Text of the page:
‘Inflamm-Aging,’ Satellite Cells, and the Equine Athlete

Researchers are looking for ways to help aging equine athletes through so-called “satellite cells.”
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It used to be that an “old” horse was one in his teens whose usefulness as an athlete was fairly limited. Now, horses are living longer, and many continue to compete well into their 20s. Recognizing the growing population of aging athletes, researchers are looking for ways to help this group of horses in their endeavors through so-called “satellite cells.”

“Body type changes are associated with aging and are frequently independent of activity level," said Sarah Reed, PhD, of the University of Connecticut Department of Animal Science. "Those changes include decreased muscle mass and strength and altered aerobic capacity, each of which can impair athletic ability and potentially contribute to injury.”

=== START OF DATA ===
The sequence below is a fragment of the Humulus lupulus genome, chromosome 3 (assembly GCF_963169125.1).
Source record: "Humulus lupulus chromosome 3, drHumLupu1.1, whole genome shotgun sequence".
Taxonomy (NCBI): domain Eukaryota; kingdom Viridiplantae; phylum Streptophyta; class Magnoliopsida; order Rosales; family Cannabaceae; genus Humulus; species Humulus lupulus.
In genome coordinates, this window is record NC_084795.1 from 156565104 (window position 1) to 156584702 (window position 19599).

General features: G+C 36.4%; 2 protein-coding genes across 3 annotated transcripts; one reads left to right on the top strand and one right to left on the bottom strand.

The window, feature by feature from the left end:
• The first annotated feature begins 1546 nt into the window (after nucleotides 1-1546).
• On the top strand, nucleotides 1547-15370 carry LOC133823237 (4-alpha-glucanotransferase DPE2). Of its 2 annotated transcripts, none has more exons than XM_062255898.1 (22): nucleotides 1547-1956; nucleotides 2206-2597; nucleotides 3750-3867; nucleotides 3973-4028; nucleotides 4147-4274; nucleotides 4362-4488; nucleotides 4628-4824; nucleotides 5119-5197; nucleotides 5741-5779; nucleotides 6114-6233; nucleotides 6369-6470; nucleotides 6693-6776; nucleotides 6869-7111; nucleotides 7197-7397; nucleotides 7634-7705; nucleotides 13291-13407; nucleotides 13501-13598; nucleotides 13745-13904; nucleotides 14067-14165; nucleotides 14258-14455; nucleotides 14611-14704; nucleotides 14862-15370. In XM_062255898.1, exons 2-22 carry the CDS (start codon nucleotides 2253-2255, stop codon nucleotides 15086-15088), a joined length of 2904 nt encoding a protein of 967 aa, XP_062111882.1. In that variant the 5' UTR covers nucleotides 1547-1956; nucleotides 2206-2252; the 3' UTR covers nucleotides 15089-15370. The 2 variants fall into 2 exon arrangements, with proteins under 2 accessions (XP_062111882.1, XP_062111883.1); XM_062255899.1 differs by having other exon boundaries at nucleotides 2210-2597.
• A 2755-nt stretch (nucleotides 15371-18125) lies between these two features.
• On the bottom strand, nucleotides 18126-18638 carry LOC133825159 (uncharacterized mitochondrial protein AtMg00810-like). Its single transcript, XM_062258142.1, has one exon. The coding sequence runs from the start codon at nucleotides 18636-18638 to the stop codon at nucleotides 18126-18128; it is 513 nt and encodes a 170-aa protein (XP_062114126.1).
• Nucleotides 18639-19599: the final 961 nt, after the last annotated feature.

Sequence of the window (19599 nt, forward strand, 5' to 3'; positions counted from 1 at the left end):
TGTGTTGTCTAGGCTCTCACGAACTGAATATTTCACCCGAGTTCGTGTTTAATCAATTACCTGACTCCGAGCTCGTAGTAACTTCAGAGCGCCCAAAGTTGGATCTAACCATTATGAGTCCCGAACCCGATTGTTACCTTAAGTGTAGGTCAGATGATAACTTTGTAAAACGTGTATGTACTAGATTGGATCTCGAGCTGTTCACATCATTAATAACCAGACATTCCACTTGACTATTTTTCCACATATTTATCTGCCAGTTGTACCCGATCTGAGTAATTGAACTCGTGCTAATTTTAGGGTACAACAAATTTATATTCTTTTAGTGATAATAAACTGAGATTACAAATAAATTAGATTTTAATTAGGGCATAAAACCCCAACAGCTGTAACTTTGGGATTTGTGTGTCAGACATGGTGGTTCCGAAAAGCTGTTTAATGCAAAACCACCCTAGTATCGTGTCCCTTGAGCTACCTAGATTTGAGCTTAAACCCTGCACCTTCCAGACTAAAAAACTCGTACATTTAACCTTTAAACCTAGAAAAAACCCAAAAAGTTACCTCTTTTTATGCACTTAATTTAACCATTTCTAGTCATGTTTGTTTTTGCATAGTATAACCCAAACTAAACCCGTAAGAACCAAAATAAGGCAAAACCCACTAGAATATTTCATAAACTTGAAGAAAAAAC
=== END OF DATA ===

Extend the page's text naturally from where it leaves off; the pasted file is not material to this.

Reed and colleagues speculate that, based on research in humans and rodents, there is also a “decreased ability for the muscle to regenerate in aged horses.”

One way to potentially help the older athlete is to exploit the satellite cells—muscle stem cells that contribute to building new muscle and maintaining existing muscle

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Written by:

Stacey Oke, MSc, DVM, is a practicing veterinarian and freelance medical writer and editor. She is interested in both large and small animals, as well as complementary and alternative medicine. Since 2005, she’s worked as a research consultant for nutritional supplement companies, assisted physicians and veterinarians in publishing research articles and textbooks, and written for a number of educational magazines and websites.

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